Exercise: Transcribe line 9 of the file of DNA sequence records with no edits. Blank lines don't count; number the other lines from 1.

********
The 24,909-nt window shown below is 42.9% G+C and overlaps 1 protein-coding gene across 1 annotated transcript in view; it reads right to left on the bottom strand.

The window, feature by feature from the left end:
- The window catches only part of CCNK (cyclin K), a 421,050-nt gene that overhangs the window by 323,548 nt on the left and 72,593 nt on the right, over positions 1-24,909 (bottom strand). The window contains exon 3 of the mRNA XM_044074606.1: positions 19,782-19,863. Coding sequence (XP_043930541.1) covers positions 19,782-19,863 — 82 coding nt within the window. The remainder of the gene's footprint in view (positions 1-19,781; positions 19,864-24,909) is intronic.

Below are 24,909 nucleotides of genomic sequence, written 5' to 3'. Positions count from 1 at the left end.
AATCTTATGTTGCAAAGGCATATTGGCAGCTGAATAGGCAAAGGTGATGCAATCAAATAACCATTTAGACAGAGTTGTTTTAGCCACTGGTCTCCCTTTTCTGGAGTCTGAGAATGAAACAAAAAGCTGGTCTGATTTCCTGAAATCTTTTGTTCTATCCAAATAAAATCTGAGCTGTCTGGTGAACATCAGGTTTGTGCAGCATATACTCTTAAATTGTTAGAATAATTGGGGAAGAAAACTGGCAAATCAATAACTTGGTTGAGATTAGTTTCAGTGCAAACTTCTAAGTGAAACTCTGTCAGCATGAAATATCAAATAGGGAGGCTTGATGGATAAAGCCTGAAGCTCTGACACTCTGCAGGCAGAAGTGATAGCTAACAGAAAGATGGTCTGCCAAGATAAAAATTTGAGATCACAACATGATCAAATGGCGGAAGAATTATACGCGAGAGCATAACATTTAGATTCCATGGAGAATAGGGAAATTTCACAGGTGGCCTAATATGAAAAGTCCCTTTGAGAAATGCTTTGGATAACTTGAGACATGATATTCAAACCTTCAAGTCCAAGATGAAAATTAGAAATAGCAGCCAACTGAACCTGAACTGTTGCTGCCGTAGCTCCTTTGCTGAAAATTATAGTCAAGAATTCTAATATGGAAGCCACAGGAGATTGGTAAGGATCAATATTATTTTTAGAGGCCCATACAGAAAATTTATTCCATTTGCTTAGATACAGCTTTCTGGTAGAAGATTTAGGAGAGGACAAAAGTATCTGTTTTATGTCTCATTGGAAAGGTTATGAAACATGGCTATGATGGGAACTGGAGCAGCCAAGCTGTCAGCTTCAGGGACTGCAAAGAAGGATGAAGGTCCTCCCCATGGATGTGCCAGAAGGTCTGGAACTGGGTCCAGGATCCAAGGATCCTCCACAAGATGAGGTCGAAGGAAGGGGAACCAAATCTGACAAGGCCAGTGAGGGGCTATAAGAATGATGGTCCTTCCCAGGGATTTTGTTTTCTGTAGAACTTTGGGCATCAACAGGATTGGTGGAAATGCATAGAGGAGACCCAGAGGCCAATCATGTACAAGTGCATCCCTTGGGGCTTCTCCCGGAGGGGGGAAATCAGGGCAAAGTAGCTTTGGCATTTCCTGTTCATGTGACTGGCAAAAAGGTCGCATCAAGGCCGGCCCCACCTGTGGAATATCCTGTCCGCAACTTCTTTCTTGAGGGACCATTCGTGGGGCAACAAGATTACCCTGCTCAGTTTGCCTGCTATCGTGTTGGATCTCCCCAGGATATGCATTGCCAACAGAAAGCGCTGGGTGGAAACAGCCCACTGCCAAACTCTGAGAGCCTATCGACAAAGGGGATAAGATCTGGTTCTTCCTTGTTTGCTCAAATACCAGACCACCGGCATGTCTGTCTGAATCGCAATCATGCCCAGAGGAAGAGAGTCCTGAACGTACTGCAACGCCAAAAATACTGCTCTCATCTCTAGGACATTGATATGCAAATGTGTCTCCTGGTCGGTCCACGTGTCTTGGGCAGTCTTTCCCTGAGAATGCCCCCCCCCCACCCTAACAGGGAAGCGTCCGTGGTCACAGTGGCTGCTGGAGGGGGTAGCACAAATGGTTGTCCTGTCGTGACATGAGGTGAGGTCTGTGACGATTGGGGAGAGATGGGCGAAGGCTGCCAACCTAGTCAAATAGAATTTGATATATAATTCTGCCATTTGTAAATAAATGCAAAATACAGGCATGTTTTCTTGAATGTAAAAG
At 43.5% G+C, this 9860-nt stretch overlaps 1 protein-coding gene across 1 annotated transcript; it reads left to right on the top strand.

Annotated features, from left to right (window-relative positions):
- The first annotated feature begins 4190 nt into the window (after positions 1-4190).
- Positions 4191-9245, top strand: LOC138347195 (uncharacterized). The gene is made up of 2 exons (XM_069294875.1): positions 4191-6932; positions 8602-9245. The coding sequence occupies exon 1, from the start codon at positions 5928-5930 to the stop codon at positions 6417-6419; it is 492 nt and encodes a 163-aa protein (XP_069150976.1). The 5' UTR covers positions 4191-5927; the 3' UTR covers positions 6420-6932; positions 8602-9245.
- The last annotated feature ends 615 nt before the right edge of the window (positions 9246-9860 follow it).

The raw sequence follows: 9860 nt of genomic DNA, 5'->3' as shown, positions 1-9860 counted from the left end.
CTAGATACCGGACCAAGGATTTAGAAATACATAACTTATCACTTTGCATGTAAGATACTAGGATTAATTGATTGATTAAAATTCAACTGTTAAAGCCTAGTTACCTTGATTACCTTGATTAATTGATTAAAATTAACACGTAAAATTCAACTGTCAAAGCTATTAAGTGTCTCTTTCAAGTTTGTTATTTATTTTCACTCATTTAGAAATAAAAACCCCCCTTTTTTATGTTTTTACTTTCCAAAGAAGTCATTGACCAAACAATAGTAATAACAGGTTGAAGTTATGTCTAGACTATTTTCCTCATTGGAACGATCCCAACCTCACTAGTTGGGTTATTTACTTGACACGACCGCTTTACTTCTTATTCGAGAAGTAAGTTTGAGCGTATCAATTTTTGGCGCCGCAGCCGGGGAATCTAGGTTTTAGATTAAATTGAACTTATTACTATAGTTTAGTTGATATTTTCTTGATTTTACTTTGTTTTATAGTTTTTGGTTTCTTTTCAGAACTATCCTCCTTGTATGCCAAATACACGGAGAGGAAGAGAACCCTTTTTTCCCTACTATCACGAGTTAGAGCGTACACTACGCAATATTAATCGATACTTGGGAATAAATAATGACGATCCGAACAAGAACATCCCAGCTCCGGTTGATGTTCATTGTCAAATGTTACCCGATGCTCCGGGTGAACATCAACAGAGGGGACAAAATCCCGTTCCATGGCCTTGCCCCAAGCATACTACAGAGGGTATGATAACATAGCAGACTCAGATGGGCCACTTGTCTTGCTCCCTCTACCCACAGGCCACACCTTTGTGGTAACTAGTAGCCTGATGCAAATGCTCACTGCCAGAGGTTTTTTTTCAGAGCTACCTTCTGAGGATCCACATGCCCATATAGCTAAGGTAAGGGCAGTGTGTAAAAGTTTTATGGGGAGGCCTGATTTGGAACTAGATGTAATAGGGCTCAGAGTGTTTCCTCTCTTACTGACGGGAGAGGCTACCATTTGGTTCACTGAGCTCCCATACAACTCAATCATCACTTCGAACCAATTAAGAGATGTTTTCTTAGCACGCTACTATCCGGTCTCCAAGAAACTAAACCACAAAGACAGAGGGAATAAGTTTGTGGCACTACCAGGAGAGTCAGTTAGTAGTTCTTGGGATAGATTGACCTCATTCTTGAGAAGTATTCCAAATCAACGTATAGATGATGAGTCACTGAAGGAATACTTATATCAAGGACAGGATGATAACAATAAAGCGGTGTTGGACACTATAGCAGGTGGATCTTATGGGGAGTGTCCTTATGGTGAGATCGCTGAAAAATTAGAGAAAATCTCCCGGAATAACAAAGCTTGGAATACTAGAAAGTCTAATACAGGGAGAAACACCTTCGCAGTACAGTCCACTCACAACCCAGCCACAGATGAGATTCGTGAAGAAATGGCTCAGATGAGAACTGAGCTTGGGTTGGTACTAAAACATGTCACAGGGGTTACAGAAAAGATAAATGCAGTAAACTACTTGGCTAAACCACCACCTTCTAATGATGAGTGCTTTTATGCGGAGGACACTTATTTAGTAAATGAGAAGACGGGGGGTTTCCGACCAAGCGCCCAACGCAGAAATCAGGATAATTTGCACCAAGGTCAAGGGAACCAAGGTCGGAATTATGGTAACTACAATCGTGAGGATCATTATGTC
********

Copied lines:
- Positions 4191-9245, top strand: LOC138347195 (uncharacterized). The gene is made up of 2 exons (XM_069294875.1): positions 4191-6932; positions 8602-9245. The coding sequence occupies exon 1, from the start codon at positions 5928-5930 to the stop codon at positions 6417-6419; it is 492 nt and encodes a 163-aa protein (XP_069150976.1). The 5' UTR covers positions 4191-5927; the 3' UTR covers positions 6420-6932; positions 8602-9245.